“The next day I reached Ice Spring Bench, about sixty miles west of Devil’s Gate, and killed another big, fat, buffalo. I cut the meat into long, thin, strips, and lashed it onto my horses. I traveled on until towards evening when I spied in the distance a black streak in the snow. As I drew nearer, it seemed to move, and then I knew what it was.
“About sundown, I reached the ill-fated handcart camp, and the sight that met my eyes was enough to rouse the emotions of the hardest heart. The starving forms and haggard looks of those poor, dejected creatures can never be blotted from my mind. Flocking around me, one would say, ‘Please give me some meat for my hungry children.’ Shivering urchins with tears streaming down their cheeks would cry out, \Please, mister, give me some,’ and so it went. In less than ten minutes the meat was all gone, and in a short time everybody was eating bison with a relish that did one’s eyes good to behold.
“During the evening, a woman passed by the fire where I was sitting and seemed to be in great trouble. Out of curiosity I followed her to Daniel Tyler’s tent, some distance away. She asked him if he would please come and administer to her sick husband. Brother Tyler accompanied her, and when he looked at the man he said, ‘I cannot administer to a dead man,’ and returned to his tent, as he was almost sick himself. I went over to the campfire where Captain Grant and Heber P. Kimball were sitting, and asked them if they would assist me for a few moments, which they consented to do. We washed the man from head to foot with warm water, and then administered to him. During the administration I commanded him in the name of Jesus Christ to breathe and live. The effect was almost instantaneous, and he immediately sat up in bed and sang a song. His wife was so overjoyed that she ran through the camp crying, ‘My husband was dead, but the man who has brought the meat has healed him.’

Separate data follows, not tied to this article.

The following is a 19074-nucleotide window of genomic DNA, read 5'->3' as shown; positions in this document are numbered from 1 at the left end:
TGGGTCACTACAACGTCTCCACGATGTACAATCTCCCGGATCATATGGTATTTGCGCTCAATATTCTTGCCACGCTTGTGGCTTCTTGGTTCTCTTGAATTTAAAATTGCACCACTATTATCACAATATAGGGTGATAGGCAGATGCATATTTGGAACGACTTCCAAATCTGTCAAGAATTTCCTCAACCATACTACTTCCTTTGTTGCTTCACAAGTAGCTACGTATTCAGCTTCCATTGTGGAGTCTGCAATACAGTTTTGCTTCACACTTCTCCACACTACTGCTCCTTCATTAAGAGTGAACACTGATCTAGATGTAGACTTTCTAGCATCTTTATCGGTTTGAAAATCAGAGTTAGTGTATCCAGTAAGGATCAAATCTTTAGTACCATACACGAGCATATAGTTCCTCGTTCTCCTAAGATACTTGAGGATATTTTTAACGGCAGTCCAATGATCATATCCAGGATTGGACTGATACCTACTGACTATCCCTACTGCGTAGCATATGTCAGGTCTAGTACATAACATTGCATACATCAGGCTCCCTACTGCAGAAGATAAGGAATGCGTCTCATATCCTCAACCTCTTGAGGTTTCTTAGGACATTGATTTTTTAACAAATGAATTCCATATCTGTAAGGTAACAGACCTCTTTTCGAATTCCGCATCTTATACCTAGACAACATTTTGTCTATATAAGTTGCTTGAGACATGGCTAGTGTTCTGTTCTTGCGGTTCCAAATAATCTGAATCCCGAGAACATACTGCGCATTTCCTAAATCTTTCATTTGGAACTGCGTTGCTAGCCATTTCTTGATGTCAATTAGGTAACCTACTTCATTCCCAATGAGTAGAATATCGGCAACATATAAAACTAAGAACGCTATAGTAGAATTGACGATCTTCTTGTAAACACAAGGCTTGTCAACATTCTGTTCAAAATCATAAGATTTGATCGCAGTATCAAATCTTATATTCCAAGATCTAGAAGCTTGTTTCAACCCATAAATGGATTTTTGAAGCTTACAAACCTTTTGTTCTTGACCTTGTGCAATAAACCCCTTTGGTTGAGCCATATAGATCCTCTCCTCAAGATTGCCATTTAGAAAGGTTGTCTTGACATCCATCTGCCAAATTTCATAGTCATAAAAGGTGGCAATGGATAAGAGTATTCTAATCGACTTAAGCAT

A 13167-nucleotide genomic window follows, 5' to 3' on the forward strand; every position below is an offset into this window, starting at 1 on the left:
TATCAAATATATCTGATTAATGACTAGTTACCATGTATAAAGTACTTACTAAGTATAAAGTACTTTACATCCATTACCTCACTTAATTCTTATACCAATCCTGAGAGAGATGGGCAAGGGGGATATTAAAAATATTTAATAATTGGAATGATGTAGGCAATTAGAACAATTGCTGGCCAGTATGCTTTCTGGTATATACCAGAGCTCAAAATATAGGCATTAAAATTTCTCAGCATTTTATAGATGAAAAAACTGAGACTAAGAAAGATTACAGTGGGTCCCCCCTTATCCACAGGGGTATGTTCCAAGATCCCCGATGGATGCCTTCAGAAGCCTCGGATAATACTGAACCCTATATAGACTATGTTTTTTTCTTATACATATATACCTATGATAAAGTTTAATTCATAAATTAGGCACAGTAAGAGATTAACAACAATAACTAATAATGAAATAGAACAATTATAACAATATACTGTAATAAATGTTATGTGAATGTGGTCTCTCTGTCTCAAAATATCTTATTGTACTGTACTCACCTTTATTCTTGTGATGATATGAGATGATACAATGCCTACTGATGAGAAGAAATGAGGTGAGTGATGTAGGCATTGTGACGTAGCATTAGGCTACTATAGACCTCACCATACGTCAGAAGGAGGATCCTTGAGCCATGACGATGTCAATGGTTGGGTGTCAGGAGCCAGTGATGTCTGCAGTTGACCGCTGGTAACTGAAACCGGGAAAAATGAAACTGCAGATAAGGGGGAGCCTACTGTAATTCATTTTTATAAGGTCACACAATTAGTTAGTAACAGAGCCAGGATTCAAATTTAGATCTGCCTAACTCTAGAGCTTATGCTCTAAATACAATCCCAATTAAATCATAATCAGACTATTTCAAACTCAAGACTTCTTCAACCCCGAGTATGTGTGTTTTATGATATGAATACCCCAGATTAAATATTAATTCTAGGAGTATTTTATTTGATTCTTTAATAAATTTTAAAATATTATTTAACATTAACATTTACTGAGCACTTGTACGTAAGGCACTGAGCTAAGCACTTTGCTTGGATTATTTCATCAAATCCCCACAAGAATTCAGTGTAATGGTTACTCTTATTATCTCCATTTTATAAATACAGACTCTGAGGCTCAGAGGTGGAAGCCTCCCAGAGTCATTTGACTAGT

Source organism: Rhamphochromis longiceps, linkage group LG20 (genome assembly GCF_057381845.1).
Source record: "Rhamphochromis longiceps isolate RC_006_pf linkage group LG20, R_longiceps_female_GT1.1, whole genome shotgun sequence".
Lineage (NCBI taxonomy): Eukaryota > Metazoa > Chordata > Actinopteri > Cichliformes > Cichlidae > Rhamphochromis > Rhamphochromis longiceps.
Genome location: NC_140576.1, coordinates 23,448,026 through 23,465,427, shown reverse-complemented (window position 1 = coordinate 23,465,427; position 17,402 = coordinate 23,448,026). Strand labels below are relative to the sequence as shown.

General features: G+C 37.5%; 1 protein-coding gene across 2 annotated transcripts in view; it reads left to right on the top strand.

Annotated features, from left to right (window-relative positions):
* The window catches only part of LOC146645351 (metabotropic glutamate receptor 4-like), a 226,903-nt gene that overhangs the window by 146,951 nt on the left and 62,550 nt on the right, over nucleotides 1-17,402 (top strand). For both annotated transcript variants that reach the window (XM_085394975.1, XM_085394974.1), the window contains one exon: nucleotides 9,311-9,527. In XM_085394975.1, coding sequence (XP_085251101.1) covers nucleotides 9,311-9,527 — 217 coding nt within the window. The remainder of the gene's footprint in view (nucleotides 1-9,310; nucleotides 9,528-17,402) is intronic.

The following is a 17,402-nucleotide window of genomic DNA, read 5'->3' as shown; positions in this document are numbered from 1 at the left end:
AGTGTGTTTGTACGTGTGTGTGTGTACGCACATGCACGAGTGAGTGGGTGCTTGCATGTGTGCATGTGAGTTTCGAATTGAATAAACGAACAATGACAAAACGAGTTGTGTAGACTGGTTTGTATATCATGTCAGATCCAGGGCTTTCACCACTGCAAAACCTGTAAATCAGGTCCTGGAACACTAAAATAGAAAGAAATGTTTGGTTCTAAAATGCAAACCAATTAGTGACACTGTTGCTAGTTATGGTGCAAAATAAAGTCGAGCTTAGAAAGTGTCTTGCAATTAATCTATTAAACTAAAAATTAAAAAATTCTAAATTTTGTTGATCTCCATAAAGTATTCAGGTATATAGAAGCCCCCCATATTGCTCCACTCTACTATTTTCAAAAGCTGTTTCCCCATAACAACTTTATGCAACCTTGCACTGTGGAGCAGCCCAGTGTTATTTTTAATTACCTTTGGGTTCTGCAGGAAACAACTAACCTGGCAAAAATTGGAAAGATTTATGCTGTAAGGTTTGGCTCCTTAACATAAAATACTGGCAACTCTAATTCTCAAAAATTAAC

“This event caused general sensation throughout the camp, and many drooping spirits took fresh courage from that very moment. After that the most of my time was spent in looking after the sick and afflicted. Some days I anointed and administered to as many as one or two hundred and in scores of instances they were healed almost instantly.
“Notwithstanding these wonderful manifestations of God’s power, many of the Saints lost their limbs either whole or in part. Many I washed with warm water and castile soap until the frozen parts would fall off, after which I would sever the shreds of flesh from the remaining portions of their limbs with my scissors. Some lost toes, some fingers, and others whole hands and feet. One woman lost both of her lower limbs to her knees.